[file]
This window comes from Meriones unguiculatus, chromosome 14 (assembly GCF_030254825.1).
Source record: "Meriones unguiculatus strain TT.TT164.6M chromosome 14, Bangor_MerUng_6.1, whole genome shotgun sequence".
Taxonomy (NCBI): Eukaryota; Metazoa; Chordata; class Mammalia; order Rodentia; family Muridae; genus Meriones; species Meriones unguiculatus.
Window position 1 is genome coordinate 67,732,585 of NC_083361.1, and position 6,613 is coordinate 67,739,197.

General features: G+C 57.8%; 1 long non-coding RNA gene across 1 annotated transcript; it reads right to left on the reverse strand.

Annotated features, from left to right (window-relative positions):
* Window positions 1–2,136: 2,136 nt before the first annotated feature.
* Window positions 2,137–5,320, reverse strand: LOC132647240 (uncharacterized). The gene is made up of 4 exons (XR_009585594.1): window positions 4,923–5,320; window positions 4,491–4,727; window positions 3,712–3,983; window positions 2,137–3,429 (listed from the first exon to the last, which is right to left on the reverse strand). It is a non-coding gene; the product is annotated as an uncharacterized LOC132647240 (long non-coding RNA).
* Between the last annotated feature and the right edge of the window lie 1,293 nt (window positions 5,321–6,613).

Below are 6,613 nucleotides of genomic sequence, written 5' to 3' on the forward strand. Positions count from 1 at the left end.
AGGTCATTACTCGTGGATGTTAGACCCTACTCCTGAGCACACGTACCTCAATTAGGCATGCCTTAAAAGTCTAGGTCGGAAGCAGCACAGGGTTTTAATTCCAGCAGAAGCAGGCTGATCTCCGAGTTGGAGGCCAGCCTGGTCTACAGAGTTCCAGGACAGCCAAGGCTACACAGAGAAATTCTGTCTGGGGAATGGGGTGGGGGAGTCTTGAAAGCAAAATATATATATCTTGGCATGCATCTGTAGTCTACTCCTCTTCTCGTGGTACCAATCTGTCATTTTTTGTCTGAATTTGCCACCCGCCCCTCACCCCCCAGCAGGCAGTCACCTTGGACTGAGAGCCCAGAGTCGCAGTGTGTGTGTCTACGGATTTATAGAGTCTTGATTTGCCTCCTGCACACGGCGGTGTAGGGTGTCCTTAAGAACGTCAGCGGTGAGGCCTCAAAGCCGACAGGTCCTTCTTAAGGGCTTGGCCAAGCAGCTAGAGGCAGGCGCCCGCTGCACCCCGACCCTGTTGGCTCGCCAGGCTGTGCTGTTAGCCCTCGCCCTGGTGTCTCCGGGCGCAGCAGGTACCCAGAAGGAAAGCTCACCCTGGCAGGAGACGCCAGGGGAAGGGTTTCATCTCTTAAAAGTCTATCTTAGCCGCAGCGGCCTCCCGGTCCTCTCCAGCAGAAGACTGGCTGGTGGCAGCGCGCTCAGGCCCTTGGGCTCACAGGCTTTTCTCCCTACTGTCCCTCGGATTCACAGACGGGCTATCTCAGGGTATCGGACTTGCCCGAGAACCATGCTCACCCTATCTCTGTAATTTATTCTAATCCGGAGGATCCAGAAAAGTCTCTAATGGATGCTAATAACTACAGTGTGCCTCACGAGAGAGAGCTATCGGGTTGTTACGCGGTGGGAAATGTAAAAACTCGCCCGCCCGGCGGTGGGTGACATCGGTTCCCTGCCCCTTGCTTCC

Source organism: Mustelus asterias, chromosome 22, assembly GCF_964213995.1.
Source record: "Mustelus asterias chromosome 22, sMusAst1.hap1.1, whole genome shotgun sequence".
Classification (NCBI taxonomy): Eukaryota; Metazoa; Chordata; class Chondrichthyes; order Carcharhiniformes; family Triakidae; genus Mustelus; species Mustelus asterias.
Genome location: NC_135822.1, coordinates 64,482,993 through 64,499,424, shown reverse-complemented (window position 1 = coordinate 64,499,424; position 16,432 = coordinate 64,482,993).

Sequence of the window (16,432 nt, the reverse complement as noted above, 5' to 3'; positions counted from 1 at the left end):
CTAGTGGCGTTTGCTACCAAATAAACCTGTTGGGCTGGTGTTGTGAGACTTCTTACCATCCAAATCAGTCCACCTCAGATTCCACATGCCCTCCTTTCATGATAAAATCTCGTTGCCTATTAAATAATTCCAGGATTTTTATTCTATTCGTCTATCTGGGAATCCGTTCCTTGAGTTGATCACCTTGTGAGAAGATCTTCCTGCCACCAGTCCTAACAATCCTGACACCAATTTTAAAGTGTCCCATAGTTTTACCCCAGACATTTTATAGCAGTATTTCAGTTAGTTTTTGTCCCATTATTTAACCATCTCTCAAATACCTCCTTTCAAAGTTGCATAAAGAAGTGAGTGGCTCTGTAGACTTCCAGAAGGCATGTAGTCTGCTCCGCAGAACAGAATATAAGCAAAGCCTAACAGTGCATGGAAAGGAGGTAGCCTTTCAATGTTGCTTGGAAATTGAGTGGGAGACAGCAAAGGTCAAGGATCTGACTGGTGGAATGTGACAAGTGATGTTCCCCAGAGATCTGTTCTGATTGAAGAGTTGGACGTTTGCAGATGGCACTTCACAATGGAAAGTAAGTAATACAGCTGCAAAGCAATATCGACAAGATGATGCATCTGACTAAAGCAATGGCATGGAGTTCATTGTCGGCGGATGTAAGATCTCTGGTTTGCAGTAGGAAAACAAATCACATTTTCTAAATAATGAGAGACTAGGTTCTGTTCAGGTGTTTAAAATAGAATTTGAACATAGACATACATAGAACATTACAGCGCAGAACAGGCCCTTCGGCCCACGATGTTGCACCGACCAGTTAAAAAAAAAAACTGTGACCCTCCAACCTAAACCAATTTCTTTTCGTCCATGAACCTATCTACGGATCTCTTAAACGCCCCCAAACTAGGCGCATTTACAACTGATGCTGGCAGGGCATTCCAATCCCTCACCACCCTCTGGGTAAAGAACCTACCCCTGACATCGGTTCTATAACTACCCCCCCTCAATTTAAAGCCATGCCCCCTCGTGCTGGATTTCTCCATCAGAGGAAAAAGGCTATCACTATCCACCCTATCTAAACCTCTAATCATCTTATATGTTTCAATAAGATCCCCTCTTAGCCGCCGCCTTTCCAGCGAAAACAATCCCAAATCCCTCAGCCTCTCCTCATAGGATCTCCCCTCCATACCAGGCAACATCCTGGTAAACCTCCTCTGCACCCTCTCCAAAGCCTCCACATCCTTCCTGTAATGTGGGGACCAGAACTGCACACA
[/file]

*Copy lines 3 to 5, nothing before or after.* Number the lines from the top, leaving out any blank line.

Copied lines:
Taxonomy (NCBI): Eukaryota; Metazoa; Chordata; class Mammalia; order Rodentia; family Muridae; genus Meriones; species Meriones unguiculatus.
Window position 1 is genome coordinate 67,732,585 of NC_083361.1, and position 6,613 is coordinate 67,739,197.

General features: G+C 57.8%; 1 long non-coding RNA gene across 1 annotated transcript; it reads right to left on the reverse strand.